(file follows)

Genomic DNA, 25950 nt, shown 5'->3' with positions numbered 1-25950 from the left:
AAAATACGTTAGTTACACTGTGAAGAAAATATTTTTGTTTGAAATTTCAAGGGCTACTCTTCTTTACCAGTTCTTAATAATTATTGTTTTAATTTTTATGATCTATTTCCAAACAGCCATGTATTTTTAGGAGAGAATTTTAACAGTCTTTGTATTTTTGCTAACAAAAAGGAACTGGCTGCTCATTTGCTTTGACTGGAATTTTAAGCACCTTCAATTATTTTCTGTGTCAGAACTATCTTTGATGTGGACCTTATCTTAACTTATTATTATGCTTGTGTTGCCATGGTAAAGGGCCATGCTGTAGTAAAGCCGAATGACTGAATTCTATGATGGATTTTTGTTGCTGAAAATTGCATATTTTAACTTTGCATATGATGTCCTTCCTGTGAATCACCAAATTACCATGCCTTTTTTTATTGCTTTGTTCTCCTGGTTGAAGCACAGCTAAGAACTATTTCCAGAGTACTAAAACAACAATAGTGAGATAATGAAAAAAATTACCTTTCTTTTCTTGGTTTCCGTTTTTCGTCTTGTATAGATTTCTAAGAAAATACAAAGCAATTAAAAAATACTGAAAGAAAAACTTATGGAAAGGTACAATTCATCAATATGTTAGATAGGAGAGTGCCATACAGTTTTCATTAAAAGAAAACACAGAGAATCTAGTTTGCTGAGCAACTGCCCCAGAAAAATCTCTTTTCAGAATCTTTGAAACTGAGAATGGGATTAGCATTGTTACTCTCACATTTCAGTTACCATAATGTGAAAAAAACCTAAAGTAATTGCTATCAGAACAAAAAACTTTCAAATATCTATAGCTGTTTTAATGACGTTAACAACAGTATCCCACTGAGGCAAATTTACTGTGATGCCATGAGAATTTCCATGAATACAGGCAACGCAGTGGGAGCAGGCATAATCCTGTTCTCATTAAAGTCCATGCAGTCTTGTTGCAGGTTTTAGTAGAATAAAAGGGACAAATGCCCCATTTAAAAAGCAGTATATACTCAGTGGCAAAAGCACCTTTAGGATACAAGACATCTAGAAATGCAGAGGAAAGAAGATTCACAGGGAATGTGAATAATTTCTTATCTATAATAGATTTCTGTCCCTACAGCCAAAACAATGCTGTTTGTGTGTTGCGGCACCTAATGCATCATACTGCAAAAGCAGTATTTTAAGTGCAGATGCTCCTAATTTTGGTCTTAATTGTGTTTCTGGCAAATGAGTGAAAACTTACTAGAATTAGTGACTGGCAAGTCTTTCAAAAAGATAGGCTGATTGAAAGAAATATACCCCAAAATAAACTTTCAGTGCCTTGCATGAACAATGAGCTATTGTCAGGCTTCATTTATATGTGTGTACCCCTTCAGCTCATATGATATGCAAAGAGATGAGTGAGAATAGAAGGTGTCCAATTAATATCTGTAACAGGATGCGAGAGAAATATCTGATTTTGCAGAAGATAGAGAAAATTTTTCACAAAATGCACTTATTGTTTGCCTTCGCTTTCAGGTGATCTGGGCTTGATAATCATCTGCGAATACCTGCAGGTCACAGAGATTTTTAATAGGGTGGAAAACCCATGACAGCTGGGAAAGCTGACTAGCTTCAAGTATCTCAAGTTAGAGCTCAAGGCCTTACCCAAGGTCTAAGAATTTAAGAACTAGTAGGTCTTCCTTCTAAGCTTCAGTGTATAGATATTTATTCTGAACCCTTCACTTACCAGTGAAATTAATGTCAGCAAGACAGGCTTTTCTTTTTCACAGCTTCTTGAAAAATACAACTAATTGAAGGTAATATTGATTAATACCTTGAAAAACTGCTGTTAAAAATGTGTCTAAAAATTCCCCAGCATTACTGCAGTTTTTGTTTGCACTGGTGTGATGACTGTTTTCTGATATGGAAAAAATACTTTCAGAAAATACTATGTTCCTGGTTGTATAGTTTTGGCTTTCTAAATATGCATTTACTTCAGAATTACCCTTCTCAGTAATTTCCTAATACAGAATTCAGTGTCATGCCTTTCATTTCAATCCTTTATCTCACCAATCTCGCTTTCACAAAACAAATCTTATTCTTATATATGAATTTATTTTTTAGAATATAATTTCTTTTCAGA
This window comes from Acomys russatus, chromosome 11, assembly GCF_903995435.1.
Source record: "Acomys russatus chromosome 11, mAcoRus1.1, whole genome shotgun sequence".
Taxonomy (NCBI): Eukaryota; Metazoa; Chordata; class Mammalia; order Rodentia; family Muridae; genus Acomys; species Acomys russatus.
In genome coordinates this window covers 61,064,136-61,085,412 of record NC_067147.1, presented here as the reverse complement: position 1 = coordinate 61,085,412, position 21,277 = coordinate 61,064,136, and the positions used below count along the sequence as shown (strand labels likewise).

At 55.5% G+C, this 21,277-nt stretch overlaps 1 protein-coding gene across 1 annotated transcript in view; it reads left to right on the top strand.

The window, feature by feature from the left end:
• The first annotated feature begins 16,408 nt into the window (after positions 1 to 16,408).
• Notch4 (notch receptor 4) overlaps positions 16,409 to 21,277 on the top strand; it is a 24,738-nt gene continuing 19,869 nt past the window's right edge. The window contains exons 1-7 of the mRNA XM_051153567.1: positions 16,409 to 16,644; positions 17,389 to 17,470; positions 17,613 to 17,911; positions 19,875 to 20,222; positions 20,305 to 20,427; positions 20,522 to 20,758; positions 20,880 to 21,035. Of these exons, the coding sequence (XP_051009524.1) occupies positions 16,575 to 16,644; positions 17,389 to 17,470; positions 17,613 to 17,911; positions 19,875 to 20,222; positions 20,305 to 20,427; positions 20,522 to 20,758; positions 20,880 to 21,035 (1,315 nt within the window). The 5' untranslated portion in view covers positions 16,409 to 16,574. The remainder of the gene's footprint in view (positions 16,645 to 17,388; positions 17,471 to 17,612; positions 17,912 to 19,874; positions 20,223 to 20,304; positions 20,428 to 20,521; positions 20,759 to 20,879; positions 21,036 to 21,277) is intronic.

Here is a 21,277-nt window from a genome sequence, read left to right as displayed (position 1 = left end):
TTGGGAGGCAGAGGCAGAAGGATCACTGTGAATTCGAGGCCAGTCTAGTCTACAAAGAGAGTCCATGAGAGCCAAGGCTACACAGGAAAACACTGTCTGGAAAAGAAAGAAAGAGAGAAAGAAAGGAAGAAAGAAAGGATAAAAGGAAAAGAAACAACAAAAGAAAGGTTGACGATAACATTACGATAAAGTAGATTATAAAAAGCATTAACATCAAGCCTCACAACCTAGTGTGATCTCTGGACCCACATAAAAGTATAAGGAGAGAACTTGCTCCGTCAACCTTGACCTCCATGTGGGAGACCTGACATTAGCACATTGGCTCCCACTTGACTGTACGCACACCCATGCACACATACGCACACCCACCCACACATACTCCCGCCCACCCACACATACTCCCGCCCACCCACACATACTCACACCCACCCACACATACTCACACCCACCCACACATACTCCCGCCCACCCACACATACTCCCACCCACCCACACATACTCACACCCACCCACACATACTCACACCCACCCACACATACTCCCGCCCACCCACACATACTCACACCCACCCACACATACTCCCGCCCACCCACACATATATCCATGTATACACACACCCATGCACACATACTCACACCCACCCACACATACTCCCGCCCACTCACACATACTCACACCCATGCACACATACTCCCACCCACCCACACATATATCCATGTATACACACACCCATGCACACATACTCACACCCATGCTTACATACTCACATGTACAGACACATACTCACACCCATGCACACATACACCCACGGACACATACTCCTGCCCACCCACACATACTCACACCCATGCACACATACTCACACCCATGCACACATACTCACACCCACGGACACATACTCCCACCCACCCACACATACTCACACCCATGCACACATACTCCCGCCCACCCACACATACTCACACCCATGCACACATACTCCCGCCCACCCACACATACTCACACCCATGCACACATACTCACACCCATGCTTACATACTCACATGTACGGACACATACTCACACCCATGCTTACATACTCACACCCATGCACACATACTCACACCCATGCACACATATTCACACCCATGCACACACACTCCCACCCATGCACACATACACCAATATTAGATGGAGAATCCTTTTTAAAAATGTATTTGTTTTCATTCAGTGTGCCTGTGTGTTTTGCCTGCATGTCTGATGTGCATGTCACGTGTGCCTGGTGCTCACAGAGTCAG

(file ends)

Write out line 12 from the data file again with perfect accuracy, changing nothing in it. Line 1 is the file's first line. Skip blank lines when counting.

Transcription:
TTGGGAGGCAGAGGCAGAAGGATCACTGTGAATTCGAGGCCAGTCTAGTCTACAAAGAGAGTCCATGAGAGCCAAGGCTACACAGGAAAACACTGTCTGGAAAAGAAAGAAAGAGAGAAAGAAAGGAAGAAAGAAAGGATAAAAGGAAAAGAAACAACAAAAGAAAGGTTGACGATAACATTACGATAAAGTAGATTATAAAAAGCATTAACATCAAGCCTCACAACCTAGTGTGATCTCTGGACCCACATAAAAGTATAAGGAGAGAACTTGCTCCGTCAACCTTGACCTCCATGTGGGAGACCTGACATTAGCACATTGGCTCCCACTTGACTGTACGCACACCCATGCACACATACGCACACCCACCCACACATACTCCCGCCCACCCACACATACTCCCGCCCACCCACACATACTCACACCCACCCACACATACTCACACCCACCCACACATACTCCCGCCCACCCACACATACTCCCACCCACCCACACATACTCACACCCACCCACACATACTCACACCCACCCACACATACTCCCGCCCACCCACACATACTCACACCCACCCACACATACTCCCGCCCACCCACACATATATCCATGTATACACACACCCATGCACACATACTCACACCCACCCACACATACTCCCGCCCACTCACACATACTCACACCCATGCACACATACTCCCACCCACCCACACATATATCCATGTATACACACACCCATGCACACATACTCACACCCATGCTTACATACTCACATGTACAGACACATACTCACACCCATGCACACATACACCCACGGACACATACTCCTGCCCACCCACACATACTCACACCCATGCACACATACTCACACCCATGCACACATACTCACACCCACGGACACATACTCCCACCCACCCACACATACTCACACCCATGCACACATACTCCCGCCCACCCACACATACTCACACCCATGCACACATACTCCCGCCCACCCACACATACTCACACCCATGCACACATACTCACACCCATGCTTACATACTCACATGTACGGACACATACTCACACCCATGCTTACATACTCACACCCATGCACACATACTCACACCCATGCACACATATTCACACCCATGCACACACACTCCCACCCATGCACACATACACCAATATTAGATGGAGAATCCTTTTTAAAAATGTATTTGTTTTCATTCAGTGTGCCTGTGTGTTTTGCCTGCATGTCTGATGTGCATGTCACGTGTGCCTGGTGCTCACAGAGTCAG